Summary of A Spiritual Audit of Corporate America

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A Spiritual Audit of Corporate America book summary
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Rating

7

Qualities

  • Innovative

Recommendation

Ian I. Mitroff and Elizabeth Denton proffer that many of the problems faced by business and society are the result of a spiritual impoverishment that they discovered in their research on organizations. The authors bring an authoritative, scholarly tone to their material, yet they write conversationally and make no effort to hide their opinions. While indicting corporate America for its neglect of the spiritual, Mitroff and Denton also cite examples of businesses with soul that encourage the expression of spirit. getAbstract.com recommends this book to all readers interested in the creation of a more spiritually fulfilling workplace.

About the Authors

Ian I. Mitroff holds the Harold Quinton Distinguished Professorship of Business Policy at the Marshall School of Business at the University of Southern California in Los Angeles. He is also the president of Comprehensive Crisis Management, a private consulting firm, and the author of 20 books, including Smart Thinking for Crazy Times. Elizabeth A. Denton is an independent organizational consultant based in New York City. She works with executives and teams in both Fortune 100 and entrepreneurial companies.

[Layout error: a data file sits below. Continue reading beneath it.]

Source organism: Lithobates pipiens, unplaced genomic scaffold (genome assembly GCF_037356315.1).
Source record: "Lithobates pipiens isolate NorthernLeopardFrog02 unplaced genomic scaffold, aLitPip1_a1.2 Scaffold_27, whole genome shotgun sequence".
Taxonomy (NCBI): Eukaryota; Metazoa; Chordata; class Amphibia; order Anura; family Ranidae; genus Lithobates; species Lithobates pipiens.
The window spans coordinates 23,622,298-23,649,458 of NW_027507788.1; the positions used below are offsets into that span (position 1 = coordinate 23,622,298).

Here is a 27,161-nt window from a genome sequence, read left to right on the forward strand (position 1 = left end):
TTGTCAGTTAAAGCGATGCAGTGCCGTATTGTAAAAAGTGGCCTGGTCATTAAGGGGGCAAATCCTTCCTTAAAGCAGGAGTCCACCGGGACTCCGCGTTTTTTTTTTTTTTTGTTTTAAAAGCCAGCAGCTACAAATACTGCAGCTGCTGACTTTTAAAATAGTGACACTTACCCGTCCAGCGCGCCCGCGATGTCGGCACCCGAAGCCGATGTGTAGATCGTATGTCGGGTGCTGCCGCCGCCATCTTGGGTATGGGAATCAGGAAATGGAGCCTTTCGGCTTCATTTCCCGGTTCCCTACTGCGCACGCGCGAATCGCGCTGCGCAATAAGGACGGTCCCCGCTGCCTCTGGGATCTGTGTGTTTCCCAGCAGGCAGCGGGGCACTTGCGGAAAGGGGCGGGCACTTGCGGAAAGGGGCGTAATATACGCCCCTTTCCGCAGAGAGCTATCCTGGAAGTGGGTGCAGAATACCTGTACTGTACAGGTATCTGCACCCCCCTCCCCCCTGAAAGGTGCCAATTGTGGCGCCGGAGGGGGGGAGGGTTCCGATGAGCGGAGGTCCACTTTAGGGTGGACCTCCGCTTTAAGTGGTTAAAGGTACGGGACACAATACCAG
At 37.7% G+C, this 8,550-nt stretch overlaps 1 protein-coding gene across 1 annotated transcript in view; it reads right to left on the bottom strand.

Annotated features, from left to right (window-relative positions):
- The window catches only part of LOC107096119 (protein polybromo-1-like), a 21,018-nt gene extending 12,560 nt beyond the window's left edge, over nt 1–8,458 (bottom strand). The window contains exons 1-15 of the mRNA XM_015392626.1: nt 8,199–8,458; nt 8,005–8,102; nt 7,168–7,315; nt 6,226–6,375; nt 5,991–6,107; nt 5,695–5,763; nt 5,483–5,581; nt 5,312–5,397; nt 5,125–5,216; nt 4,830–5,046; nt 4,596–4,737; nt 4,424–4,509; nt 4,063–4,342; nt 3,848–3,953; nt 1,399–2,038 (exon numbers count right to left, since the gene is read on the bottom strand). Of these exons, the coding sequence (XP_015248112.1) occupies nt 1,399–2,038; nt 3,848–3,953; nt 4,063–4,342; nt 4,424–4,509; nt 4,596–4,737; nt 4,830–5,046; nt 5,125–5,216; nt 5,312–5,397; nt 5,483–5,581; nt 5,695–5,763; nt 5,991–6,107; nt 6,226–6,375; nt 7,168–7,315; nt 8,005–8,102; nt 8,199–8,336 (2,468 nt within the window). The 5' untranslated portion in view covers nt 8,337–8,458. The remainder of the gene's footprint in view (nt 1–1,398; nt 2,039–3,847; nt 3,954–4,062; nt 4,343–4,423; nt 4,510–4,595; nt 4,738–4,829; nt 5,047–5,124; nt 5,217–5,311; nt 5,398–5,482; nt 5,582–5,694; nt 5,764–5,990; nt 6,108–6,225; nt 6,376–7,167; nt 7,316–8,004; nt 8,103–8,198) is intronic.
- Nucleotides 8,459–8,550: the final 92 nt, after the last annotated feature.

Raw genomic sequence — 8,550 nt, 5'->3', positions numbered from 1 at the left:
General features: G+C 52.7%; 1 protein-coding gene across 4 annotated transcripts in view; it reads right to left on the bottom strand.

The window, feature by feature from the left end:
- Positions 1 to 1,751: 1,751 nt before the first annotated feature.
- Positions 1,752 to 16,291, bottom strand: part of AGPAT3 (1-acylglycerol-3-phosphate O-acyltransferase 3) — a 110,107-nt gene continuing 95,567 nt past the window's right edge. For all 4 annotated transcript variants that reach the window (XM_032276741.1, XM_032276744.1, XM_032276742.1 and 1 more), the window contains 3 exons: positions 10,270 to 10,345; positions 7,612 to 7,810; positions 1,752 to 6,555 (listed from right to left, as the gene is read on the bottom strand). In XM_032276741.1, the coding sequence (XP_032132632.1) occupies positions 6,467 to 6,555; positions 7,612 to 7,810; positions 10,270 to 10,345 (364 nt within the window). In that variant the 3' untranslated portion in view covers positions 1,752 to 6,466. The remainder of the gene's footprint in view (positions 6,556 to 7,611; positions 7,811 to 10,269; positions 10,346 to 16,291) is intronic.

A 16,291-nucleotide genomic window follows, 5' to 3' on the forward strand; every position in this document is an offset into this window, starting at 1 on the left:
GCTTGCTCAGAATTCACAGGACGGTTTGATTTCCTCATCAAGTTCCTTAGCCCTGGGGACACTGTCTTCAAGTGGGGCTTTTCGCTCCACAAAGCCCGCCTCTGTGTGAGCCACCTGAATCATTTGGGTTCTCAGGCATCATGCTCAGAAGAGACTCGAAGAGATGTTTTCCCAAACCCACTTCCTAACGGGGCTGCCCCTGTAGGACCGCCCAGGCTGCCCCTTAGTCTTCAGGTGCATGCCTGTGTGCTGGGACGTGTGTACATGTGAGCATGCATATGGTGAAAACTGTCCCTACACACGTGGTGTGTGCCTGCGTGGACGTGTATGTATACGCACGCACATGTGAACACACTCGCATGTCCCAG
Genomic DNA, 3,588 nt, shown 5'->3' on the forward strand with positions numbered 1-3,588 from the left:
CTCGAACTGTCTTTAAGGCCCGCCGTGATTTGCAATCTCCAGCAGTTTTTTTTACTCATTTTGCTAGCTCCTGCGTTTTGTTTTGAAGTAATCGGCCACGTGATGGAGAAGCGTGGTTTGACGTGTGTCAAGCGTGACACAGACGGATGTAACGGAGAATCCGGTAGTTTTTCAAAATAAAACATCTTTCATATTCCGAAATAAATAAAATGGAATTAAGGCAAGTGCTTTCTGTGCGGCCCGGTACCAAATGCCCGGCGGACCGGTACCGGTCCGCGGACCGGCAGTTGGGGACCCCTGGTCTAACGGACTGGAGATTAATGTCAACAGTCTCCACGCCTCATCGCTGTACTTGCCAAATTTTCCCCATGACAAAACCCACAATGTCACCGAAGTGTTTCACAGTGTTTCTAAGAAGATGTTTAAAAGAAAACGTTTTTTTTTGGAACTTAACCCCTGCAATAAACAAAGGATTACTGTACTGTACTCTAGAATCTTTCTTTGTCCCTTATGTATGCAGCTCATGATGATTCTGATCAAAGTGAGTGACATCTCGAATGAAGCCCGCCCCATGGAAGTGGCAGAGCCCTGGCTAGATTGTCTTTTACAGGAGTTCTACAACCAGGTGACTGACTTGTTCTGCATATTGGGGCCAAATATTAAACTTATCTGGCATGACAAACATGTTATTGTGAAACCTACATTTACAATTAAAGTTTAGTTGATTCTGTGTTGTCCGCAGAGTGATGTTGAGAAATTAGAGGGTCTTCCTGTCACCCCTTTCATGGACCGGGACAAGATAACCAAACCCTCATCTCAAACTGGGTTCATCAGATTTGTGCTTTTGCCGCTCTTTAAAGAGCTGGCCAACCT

Summary

Spiritual Impoverishment

What is the state of spirituality in corporate America? After years of study and practice, we have been forced to a painful conclusion: By themselves, all of the conventional techniques in the world will not produce fundamental and long-lasting changes. We believe that today’s organizations are impoverished spiritually and that many of their most important problems are caused by this impoverishment.

Spirituality has been avoided by organizational science as a serious topic for empirical and systematic study. This is damning evidence of the spiritual impoverishment of academia as well. Organizational science can no longer avoid analyzing, understanding and treating organizations as spiritual entities. Organizations must become more spiritual in order to meet the ethical needs of their stakeholders.

Important evidence supports all of these conclusions. Our data contain some of the strongest statistical findings we have ever witnessed, yet they are not the final work on the subject. The data suggest that employees of organizations that identify strongly with spirituality or that have a greater sense of spirituality:

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